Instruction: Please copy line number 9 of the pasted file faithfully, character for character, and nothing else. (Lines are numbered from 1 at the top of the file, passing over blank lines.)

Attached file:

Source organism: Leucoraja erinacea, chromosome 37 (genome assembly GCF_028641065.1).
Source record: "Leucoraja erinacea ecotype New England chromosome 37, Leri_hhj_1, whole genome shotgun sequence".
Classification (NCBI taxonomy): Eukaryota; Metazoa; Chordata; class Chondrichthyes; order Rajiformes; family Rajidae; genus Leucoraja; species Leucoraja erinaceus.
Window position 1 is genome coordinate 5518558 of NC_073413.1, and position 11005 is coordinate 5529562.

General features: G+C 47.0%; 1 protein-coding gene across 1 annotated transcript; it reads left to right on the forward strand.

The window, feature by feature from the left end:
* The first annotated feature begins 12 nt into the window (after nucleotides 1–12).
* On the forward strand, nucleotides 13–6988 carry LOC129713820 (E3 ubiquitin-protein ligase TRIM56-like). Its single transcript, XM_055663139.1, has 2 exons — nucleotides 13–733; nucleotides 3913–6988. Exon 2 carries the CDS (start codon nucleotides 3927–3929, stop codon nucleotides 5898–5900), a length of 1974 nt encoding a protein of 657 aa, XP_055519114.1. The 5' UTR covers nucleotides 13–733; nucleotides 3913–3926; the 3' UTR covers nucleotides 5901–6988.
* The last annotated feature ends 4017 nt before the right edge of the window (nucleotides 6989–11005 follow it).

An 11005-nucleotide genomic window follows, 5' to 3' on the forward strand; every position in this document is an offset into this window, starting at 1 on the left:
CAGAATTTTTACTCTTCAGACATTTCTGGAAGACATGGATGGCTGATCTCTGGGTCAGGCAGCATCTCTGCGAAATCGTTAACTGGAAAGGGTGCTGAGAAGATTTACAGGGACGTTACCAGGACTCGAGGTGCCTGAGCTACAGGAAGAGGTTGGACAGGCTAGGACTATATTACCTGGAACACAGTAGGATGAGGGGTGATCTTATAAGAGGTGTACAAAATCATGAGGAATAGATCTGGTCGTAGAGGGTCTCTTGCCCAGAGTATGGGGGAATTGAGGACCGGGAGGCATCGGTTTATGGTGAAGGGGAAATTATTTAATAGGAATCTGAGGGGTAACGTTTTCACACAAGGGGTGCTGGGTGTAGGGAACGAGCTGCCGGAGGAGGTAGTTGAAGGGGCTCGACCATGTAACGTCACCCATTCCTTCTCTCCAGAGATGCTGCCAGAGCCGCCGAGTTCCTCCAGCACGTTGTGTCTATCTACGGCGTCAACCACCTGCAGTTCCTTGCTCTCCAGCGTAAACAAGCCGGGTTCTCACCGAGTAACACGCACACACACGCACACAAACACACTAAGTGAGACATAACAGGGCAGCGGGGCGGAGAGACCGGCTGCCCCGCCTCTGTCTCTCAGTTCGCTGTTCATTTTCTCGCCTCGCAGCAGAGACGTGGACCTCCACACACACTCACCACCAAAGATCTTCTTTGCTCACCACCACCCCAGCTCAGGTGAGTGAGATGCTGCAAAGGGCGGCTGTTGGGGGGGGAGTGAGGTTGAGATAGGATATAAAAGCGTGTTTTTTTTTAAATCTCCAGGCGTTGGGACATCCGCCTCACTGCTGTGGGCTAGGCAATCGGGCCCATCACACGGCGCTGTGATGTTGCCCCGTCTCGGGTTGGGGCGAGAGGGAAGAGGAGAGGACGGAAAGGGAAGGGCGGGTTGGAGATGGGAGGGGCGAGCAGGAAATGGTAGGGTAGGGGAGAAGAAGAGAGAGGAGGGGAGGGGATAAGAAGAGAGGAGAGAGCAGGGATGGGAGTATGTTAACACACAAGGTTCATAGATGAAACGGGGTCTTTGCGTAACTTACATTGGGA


* The last annotated feature ends 4017 nt before the right edge of the window (nucleotides 6989–11005 follow it).